How will climate change affect rail?

Kris Cooper hears from Infrabel, Network Rail, and Deutsche Bahn about how they are mitigating potential threats from climate change.

Gerolstein train station during the July 2021 floods in the Ahr Valley, Germany. Credit: Deutsche Bahn

In 2023 a report by the World Meteorological Organization and the EU’s Copernicus Climate Change service stated that multiple nations within Europe had experienced their warmest year on record.

This not only rings alarm bells for the need to rapidly decarbonise but presents a myriad of threats to rail infrastructure.

In 2021, the European year of rail, the European Commission promoted the role of trains in aiding the EU to become climate-neutral by 2050, helping to curb the amount of inherently environmentally damaging short-haul flights around Europe.

Consequently, the industry will be facing increased usage of its services while battling the impending devastation of climate-related damage to the infrastructure.

“Climate change and its associated extreme weather are the biggest challenges Network Rail, and in fact the world, faces”, says Chris Denham, senior media manager at Network Rail, the UK’s rail infrastructure provider.

To mitigate disruptions to infrastructure across Europe, infrastructure providers must anticipate and mitigate a host of threats from adverse weather conditions, calculating and deploying necessary funding and action to avoid deterioration of rail networks.

What danger does climate change pose to rail infrastructure and service?

Climate change causes a multitude of difficulties for rail infrastructure. Increased temperatures can cause tracks to bend and buckle tracks while more frequent storms can result in perpetual cycles of repairs from fallen trees and flooding.

Patricia Grobben, climate change advisor at Belgian railway infrastructure manager Infrabel, explains that climate-related events could cause deterioration in robustness, punctuality, and premature ageing of infrastructure. This will result in an increased need for maintenance and renewal works and “increasingly frequent crisis management’” which will come with significant financial consequences.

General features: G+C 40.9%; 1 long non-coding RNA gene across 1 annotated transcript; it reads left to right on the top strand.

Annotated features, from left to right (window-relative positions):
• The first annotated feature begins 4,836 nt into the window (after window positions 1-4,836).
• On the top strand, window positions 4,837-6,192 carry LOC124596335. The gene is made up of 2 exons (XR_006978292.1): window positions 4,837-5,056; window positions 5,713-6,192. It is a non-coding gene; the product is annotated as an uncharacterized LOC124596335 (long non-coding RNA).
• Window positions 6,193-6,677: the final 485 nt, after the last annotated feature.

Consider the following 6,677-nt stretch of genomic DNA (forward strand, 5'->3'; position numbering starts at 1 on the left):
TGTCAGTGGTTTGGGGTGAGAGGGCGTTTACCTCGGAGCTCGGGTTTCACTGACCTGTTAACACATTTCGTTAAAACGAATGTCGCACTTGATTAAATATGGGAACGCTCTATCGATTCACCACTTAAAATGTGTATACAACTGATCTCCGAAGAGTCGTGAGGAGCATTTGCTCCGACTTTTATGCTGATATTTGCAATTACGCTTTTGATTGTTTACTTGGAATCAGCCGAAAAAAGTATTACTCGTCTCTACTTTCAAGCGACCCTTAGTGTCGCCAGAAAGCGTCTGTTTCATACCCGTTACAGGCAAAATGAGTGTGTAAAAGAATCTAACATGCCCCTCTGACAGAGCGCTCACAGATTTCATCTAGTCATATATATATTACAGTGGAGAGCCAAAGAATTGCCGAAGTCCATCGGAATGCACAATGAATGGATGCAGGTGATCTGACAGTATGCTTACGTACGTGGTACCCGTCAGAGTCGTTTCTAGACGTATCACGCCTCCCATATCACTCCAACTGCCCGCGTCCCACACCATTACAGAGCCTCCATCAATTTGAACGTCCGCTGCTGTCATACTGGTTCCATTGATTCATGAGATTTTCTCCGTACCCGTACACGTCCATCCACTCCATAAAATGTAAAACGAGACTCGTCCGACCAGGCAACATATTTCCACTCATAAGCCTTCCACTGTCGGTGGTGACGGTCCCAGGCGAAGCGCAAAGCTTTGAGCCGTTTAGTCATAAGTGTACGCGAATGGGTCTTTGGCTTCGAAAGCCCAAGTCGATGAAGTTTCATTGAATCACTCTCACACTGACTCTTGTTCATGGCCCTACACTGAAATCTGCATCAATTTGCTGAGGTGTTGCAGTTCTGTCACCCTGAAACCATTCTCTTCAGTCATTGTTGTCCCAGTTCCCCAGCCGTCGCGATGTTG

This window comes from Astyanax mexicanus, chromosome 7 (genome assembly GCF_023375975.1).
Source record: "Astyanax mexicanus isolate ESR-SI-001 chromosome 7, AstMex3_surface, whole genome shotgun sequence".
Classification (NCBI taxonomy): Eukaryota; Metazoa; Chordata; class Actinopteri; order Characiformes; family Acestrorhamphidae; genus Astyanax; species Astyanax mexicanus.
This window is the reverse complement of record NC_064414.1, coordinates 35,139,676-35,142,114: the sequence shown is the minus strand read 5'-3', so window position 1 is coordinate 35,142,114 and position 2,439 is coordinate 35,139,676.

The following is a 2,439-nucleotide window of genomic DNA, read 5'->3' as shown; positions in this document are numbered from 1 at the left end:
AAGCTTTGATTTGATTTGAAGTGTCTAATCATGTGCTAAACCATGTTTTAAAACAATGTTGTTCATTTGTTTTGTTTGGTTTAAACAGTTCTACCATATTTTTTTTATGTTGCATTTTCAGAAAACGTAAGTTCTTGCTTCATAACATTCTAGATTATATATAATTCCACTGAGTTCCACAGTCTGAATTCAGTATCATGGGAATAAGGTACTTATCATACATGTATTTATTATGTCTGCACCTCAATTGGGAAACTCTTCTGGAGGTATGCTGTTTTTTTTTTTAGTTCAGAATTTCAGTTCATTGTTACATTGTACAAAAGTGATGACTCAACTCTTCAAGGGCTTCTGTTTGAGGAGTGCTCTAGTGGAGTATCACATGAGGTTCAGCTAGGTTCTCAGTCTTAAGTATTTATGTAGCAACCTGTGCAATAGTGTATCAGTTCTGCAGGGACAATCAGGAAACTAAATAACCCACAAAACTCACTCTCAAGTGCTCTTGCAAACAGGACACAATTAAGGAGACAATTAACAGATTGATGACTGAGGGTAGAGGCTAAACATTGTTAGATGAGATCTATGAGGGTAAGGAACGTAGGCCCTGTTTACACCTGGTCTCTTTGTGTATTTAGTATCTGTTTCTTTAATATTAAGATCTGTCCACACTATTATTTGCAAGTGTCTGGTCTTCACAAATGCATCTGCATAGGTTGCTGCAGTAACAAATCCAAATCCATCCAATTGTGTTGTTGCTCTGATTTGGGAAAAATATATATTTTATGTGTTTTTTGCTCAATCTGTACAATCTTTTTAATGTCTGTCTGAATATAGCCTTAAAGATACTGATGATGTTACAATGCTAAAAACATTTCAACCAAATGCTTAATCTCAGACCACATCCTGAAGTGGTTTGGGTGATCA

Grobben highlights that while parts of rail infrastructure such as tracks, bridges, earthworks and hydraulic structures are particularly vulnerable to heavy rainfall, electrical engineering such as signalling and electric traction are more vulnerable to extreme temperatures.

Increased rainfall is particularly anticipated to be an issue in the UK due to a lot of the embankment sites being constructed from clay.

Network Rail’s engineers undertake emergency work to stabilise a cutting after a landslip near Fareham, UK. Credit: Network Rail

“In many areas, Victorian builders dug steep-sided cuttings to save money or constructed embankments out of clay and whatever else they had on-site, including steam engine ash. Culverts and drains were built to deal with the worse of the winters in the 1800s, which were much colder than now but nowhere near as wet.” Denham explains.

“Clay is a terrible material to build railways from, as it expands when it’s wet and contracts just as fast when it’s hot and dry. As embankments contract, they do so unevenly, leaving the railway on top looking like a roller coaster. Speed restrictions have to be put in place and we can’t tamp the track back into alignment until the weather turns and the rain soaks in.

“Most of our clay embankments are in the Southern region, and the hot summer of 2022 saw speed restrictions over a long period and a stretch of the Wessex route down to Exeter.”